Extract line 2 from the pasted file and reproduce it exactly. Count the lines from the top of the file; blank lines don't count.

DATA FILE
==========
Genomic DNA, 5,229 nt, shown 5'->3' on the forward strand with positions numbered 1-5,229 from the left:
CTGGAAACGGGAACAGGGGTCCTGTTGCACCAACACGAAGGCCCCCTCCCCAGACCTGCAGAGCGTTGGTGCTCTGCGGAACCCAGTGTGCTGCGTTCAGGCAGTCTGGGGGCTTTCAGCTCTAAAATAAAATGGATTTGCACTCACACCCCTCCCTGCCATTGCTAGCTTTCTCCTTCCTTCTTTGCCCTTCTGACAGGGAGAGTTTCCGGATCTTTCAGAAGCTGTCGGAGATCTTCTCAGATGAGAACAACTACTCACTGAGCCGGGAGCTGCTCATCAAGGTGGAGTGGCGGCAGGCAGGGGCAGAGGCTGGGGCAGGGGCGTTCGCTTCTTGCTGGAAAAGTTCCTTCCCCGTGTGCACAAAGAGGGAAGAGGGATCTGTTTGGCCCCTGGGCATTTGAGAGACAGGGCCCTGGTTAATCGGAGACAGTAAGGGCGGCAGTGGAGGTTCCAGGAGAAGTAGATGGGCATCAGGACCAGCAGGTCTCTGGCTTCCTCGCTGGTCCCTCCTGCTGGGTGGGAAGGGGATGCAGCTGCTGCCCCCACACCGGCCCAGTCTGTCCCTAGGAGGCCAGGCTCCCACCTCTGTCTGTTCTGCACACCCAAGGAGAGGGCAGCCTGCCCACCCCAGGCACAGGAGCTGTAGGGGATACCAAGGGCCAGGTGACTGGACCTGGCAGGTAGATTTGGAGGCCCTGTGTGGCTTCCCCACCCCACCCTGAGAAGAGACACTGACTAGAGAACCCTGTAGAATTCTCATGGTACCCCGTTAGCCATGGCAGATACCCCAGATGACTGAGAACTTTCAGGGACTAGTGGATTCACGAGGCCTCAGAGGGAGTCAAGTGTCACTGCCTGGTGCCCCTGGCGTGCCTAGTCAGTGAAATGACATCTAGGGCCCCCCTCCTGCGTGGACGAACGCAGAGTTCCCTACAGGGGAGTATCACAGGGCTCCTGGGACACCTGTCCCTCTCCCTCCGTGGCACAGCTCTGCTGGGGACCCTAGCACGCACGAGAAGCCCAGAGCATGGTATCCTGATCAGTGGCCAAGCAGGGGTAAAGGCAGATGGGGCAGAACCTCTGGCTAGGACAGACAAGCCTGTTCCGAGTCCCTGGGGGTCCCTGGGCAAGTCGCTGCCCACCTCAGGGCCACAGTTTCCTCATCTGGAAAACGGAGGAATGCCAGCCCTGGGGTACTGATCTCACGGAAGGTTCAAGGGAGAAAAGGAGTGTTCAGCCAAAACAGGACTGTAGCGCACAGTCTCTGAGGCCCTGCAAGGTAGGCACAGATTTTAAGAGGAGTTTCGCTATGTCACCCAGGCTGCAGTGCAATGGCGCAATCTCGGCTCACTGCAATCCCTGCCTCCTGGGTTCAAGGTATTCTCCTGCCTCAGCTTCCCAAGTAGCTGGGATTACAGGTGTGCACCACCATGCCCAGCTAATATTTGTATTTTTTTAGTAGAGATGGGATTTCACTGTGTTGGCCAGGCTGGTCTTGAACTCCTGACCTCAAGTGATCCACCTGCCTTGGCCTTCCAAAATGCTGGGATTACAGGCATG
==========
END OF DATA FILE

CTGGAAACGGGAACAGGGGTCCTGTTGCACCAACACGAAGGCCCCCTCCCCAGACCTGCAGAGCGTTGGTGCTCTGCGGAACCCAGTGTGCTGCGTTCAGGCAGTCTGGGGGCTTTCAGCTCTAAAATAAAATGGATTTGCACTCACACCCCTCCCTGCCATTGCTAGCTTTCTCCTTCCTTCTTTGCCCTTCTGACAGGGAGAGTTTCCGGATCTTTCAGAAGCTGTCGGAGATCTTCTCAGATGAGAACAACTACTCACTGAGCCGGGAGCTGCTCATCAAGGTGGAGTGGCGGCAGGCAGGGGCAGAGGCTGGGGCAGGGGCGTTCGCTTCTTGCTGGAAAAGTTCCTTCCCCGTGTGCACAAAGAGGGAAGAGGGATCTGTTTGGCCCCTGGGCATTTGAGAGACAGGGCCCTGGTTAATCGGAGACAGTAAGGGCGGCAGTGGAGGTTCCAGGAGAAGTAGATGGGCATCAGGACCAGCAGGTCTCTGGCTTCCTCGCTGGTCCCTCCTGCTGGGTGGGAAGGGGATGCAGCTGCTGCCCCCACACCGGCCCAGTCTGTCCCTAGGAGGCCAGGCTCCCACCTCTGTCTGTTCTGCACACCCAAGGAGAGGGCAGCCTGCCCACCCCAGGCACAGGAGCTGTAGGGGATACCAAGGGCCAGGTGACTGGACCTGGCAGGTAGATTTGGAGGCCCTGTGTGGCTTCCCCACCCCACCCTGAGAAGAGACACTGACTAGAGAACCCTGTAGAATTCTCATGGTACCCCGTTAGCCATGGCAGATACCCCAGATGACTGAGAACTTTCAGGGACTAGTGGATTCACGAGGCCTCAGAGGGAGTCAAGTGTCACTGCCTGGTGCCCCTGGCGTGCCTAGTCAGTGAAATGACATCTAGGGCCCCCCTCCTGCGTGGACGAACGCAGAGTTCCCTACAGGGGAGTATCACAGGGCTCCTGGGACACCTGTCCCTCTCCCTCCGTGGCACAGCTCTGCTGGGGACCCTAGCACGCACGAGAAGCCCAGAGCATGGTATCCTGATCAGTGGCCAAGCAGGGGTAAAGGCAGATGGGGCAGAACCTCTGGCTAGGACAGACAAGCCTGTTCCGAGTCCCTGGGGGTCCCTGGGCAAGTCGCTGCCCACCTCAGGGCCACAGTTTCCTCATCTGGAAAACGGAGGAATGCCAGCCCTGGGGTACTGATCTCACGGAAGGTTCAAGGGAGAAAAGGAGTGTTCAGCCAAAACAGGACTGTAGCGCACAGTCTCTGAGGCCCTGCAAGGTAGGCACAGATTTTAAGAGGAGTTTCGCTATGTCACCCAGGCTGCAGTGCAATGGCGCAATCTCGGCTCACTGCAATCCCTGCCTCCTGGGTTCAAGGTATTCTCCTGCCTCAGCTTCCCAAGTAGCTGGGATTACAGGTGTGCACCACCATGCCCAGCTAATATTTGTATTTTTTTAGTAGAGATGGGATTTCACTGTGTTGGCCAGGCTGGTCTTGAACTCCTGACCTCAAGTGATCCACCTGCCTTGGCCTTCCAAAATGCTGGGATTACAGGCATG